I buried the switch because the orange is part of the brand and the design. Sticking the style switch at the top of the page would call attention to it and make it appear that the two designs are equivalent in value. They’re not. Sticking the switch at the top would encourage people to flick it, and many would choose off-white simply because it’s more familiar to them. I’d rather that most people experience the page through the intended design.

  19. @Lauri Mueller:

    All links are orange, but not everyone can see color the same way, so I use underlining for body links, to help people with certain kinds of colorblindness (and to make the “linkness” more obvious even for non-colorblind folks).

    I don’t use underlines on the subheads because it would be hideous; I don’t use them in the sidebar because visual context makes it unnecessary. Make sense?

  20. The orange really does grow on you, after you visit a few times. I think it’s because it blends well with the well-designed nature of the rest of the site. Quite simply, any colour can look good with good design, and the best colours can look strange or ugly if the design is amateur.
    You pull it off amazingly.

  21. Looking good. Minor detail, but the wording in some of the ads in The Deck get pretty close to the frame now. It’s currently noticeable in one of the Emma ads and the 4by6.com ad. This is on Mac, Firefox 3.0.10 anyway. The blockquote looks particularly tasty on the Mac.. and it reminds me of “Click Clack Moo: Cows That Type.”

    I get the feeling that there’s a specific, possibly illogical and/or historical meaning attached to the “Previous Reports” button.

  22. I’m going to miss this current design, however bravo on the font sizes with the new one.

  23. @Zeldman Aw come on, don’t you think the style switcher is awfully well-hidden? I mean, I only knew about it because I read the post explaining the addition of it. Even then after you told me where it was, it took me some time to even find it (had to read the entire footer text). Now I am all for maintaining the brand and making sure it doesn’t pull attention from the focus of the site, but you wouldn’t put a ‘Skip to Content’ link in the footer or a ‘Skip to Navigation’ link after the navigation? So why place a ‘switch the god-awful background color’ link at the very end of the page?

  24. I didn’t like it at first, but I do like these latest versions. An improvement over the current design, to me, as much as I like it.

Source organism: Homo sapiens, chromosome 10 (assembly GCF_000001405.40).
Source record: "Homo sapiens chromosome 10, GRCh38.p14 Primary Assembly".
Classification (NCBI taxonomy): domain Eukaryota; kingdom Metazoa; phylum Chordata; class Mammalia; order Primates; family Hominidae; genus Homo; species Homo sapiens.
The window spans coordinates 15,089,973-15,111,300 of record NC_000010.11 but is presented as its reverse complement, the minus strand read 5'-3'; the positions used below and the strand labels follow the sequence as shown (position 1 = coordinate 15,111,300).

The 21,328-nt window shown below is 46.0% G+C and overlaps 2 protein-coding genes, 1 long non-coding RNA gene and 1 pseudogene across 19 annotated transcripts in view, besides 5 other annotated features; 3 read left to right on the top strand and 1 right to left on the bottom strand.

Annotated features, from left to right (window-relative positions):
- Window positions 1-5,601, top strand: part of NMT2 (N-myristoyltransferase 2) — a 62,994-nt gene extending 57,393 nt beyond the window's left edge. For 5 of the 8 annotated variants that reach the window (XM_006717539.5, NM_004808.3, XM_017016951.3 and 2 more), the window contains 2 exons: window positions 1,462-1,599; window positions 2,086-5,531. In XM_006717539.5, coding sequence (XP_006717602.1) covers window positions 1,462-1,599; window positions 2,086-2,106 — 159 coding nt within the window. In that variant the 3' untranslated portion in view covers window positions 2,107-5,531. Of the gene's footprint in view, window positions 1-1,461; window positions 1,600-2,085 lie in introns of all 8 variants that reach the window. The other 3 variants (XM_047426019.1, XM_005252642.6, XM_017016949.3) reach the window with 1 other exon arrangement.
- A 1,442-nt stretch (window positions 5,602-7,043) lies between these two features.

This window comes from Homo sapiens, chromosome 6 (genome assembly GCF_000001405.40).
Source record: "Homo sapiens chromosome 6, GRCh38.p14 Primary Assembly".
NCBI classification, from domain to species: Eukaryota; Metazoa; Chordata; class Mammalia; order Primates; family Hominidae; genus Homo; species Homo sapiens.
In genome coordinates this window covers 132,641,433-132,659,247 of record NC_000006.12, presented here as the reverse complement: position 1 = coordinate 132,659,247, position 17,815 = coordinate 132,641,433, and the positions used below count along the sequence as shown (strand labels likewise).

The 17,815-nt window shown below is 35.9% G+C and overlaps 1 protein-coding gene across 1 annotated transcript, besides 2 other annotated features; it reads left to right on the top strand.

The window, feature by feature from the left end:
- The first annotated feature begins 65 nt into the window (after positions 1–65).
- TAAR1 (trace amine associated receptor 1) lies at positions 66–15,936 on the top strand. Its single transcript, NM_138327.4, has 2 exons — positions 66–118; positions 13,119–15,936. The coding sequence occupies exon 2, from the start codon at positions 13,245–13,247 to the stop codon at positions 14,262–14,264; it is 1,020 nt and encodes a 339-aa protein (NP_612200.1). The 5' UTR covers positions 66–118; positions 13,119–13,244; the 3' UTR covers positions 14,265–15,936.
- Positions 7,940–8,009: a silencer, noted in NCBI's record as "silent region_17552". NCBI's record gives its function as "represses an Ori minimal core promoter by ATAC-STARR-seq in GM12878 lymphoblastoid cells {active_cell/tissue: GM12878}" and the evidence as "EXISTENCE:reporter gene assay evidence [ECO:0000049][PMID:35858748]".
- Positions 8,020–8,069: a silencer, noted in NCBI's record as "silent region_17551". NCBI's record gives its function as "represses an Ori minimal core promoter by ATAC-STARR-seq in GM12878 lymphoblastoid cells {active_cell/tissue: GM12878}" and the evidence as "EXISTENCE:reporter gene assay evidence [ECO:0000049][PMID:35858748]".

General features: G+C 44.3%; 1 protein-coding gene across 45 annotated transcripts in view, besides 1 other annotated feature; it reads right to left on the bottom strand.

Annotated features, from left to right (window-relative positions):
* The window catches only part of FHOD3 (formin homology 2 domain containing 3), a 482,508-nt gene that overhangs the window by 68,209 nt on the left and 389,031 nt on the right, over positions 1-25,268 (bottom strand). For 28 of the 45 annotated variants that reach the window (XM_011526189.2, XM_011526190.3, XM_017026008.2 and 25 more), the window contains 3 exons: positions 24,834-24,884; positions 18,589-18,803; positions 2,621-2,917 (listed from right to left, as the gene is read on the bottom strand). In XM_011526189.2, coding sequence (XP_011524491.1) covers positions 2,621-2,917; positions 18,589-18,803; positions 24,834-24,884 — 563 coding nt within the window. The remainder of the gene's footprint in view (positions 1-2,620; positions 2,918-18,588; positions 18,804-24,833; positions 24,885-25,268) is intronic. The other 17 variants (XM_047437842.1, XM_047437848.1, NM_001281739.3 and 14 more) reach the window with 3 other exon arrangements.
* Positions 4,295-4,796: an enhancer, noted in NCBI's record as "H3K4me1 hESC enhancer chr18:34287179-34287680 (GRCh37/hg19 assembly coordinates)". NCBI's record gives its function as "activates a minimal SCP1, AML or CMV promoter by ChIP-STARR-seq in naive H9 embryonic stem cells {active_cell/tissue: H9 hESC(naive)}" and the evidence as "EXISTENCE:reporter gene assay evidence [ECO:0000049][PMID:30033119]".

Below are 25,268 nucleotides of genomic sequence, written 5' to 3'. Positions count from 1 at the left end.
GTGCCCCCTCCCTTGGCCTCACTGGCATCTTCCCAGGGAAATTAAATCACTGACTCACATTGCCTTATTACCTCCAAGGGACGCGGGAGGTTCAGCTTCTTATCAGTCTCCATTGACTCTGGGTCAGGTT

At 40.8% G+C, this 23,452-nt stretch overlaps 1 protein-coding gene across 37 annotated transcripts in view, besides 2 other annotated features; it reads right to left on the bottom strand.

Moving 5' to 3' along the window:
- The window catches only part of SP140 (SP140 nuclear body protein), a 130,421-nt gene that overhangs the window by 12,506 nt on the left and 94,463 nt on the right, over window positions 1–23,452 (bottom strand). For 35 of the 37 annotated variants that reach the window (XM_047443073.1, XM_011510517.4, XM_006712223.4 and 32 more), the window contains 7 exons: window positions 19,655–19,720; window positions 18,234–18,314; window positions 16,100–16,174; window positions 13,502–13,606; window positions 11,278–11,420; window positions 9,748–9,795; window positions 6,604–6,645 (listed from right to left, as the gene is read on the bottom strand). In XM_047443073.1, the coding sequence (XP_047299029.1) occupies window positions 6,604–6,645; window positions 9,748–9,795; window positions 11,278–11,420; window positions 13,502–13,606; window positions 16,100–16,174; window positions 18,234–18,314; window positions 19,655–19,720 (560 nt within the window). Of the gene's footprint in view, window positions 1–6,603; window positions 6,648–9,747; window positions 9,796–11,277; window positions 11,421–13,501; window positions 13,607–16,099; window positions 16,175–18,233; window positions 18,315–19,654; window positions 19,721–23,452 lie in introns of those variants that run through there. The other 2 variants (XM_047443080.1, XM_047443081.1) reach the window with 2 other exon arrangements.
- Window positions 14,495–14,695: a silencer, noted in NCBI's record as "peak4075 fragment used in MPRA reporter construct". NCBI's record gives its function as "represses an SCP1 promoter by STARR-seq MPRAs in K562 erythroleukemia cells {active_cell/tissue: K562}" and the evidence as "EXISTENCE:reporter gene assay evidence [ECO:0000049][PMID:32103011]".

25. Respectfully, I understand the design aspect but I didn’t realize the orange subheads were links until I accidentally moused over them because I was accustomed to them being underlined in that column. Also, with the logic you stated, why aren’t they underlined in the black footer?? Design-wise, I’d hate to see them underlined there but if you justify underlining inline links with color-blindness in one area, how can you not in another? Sorry to bust your chops but it’s kind of like having a chance to debate with Yoda, you know? :) If you’re tired of justifying your choice, I’ll understand if you don’t answer.

    To be fair, when I’ve designed websites I’ve also come up with reasons to break consistency because design-wise it didn’t look good to me. Plus, it’s your personal site and one mostly visited by web designers so they don’t need as much help figuring things out as the average person. It’s all good (even if the orange and black makes me flash back to unpleasant days working on a version of the Geek Squad website, lol). You’re brave to open this up for discussion!

  26. @Lauri Mueller:

    You are spot-on in the inconsistencies you point out. But these same inconsistencies will be found in the current design—the one you’re reading right now. This design has been up since 2004, and no one has reported being confused as to what’s a link and what’s not.

    Lack of reports doesn’t mean no one was ever confused, but if confusion over what is and isn’t a link was a real problem on this design, I surely would have heard about it over the past five years.

    The fact that I haven’t heard a peep suggests it’s not a major problem for the people who read this site.

    Whether this exact same system regarding what gets underlined and what doesn’t will work as well in the orange design remains to be seen.

    Similar inconsistencies—the kind I would never have stood for five years ago—may be found in the designs of A List Apart and AIGA, and they don’t seem to bother anyone there, either.

    I’m thinking—as your own line of discussion suggests—that absolute consistency is a requirement when designing a mass market site such as Yahoo, but the rules may be relaxed a bit when designing for a much smaller and more sophisticated audience.

    Then again, you were confused about the ALA subhead links. I’m thinking perhaps in the orange design I should avoid making subheads linkable, period. (Keep the links in the body, where they’ll be underlined by default.)

    Thanks for the honest and logical feedback.